This narrative is told rather sparsely, although we learn quite a bit about his parents and upbringing. One does not learn too much about his first marriage, for example. He writes more, not surprisingly, of his present wife, who he warmly credits as stabilizing and inspiring his life. However, Martino and Milkowski recount the basic outline of Martino’s life and especially musical development, which for Martino aficionados such as myself, is intrinsically interesting. The title, Here and Now, expresses something of Martino’s worldview.  While not elaborately articulated or described in metaphysical categories, Martino’s music and life centers on being “in the  present” fully, of finding a level of concentration that is pure and revealing. While deeply steeped in musical theory and possessing flawless execution, Martino believes that there is more to playing and music itself than human performance and acoustic expression. It is spiritual and may open one up to higher realities. However, he views this holistically. He surprisingly says,
I’m not a guitar player. I’m not a musician. Because I don’t really seem to find that of any interest in the long run. I’m more interested in what this whole phenomenon of life is really all about (ix).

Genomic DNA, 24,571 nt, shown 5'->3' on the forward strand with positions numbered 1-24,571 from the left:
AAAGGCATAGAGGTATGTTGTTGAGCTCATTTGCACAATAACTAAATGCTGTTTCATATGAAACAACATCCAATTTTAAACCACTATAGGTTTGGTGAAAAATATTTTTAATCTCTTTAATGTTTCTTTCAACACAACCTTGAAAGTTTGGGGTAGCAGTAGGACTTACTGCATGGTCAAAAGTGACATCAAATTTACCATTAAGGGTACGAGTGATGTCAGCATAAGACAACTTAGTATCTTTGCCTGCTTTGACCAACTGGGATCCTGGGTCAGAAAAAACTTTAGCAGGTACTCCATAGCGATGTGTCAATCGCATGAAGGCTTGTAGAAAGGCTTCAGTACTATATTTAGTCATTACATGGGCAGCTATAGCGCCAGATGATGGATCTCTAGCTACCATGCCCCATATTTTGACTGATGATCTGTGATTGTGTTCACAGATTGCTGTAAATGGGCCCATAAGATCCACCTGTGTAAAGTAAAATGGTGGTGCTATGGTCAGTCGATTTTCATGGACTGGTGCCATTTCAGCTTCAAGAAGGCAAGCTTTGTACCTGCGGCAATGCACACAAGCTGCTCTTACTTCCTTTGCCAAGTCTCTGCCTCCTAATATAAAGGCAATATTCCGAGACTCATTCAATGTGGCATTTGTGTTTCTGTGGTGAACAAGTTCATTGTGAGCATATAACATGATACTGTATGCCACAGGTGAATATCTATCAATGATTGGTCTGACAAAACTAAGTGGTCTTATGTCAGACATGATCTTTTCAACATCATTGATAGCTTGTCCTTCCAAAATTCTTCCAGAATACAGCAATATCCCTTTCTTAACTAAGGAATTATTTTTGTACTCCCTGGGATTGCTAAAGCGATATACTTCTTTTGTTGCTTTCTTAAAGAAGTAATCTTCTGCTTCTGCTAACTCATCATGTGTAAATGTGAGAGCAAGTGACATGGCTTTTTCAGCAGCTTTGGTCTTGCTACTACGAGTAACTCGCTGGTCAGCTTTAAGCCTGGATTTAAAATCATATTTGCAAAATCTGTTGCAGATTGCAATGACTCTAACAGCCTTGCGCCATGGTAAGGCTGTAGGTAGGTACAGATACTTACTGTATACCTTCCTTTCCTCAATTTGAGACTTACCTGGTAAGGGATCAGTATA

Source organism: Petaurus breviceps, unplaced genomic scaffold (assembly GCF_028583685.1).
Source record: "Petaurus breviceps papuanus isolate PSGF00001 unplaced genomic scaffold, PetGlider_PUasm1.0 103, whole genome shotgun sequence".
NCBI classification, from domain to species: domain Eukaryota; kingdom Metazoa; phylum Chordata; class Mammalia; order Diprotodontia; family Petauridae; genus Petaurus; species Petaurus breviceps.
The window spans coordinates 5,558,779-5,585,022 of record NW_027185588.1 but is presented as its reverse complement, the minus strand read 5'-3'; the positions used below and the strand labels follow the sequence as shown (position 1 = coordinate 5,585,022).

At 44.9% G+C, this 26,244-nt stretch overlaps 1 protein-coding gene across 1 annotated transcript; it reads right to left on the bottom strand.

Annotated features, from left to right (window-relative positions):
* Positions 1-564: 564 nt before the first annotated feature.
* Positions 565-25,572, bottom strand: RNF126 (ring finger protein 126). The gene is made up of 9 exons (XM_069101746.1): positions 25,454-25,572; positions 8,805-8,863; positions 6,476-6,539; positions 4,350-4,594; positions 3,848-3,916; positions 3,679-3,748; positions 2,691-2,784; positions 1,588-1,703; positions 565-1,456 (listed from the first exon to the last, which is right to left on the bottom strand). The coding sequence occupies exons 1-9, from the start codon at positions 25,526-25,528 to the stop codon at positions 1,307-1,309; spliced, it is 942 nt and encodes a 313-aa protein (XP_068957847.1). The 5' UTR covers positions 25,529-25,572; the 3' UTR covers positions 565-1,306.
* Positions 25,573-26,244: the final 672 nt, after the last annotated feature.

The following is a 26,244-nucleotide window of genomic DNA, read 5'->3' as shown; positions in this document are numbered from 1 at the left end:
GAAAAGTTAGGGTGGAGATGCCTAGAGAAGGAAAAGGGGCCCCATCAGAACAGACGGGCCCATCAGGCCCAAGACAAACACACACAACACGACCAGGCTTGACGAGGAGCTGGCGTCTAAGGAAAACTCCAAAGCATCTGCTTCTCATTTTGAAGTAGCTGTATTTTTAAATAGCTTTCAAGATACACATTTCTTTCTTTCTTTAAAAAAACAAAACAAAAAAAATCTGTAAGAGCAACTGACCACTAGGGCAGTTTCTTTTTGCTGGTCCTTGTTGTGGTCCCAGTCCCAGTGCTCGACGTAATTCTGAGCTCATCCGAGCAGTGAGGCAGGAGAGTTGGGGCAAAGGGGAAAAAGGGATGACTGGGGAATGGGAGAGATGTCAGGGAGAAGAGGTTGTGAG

Martino came of age professionally in the middle to later 1960s and was influenced by Eastern worldviews and the idealism of the early drug culture, which considered hallucinogenic drugs as, in fact, psychedelic. That is, these substances were taken to be potential portals to a spiritual state of some kind. But as Francis Schaeffer  (in The God Who is There [1968]) and Os Guinness (The Dust of Death [InterVarsity, 1973]) perceptively observed, these drug-induced or meditation- induced experiences lacked intellectual content and were not verifiable through reason and evidence. One gets a sense of this in Here and Now. Martino intimates here and there that reality is more than what normal sensory perception can capture, and that some music has a mystical affinity with this reality, but he is rather illusive about its nature or meaning. Although he was raised Catholic and mentions some short-lived involvement in a Catholic charismatic prayer group, his worldview seems eclectic and perhaps pantheistic. He is quoted as saying on the back cover:
I’ve often asked myself, ‘What am I?’…In fact the words I am are enough for me. They’re the words of God. And that to me is the essence of definition. The greatest truth comes right back down to the central part of what a person truly is—life itself. And when you reach such a conclusion, it’s so spiritual that it overcomes as well as transcends any of the crafts, like guitar playing. Maybe that’s what eventually leads us to discover, however long it takes.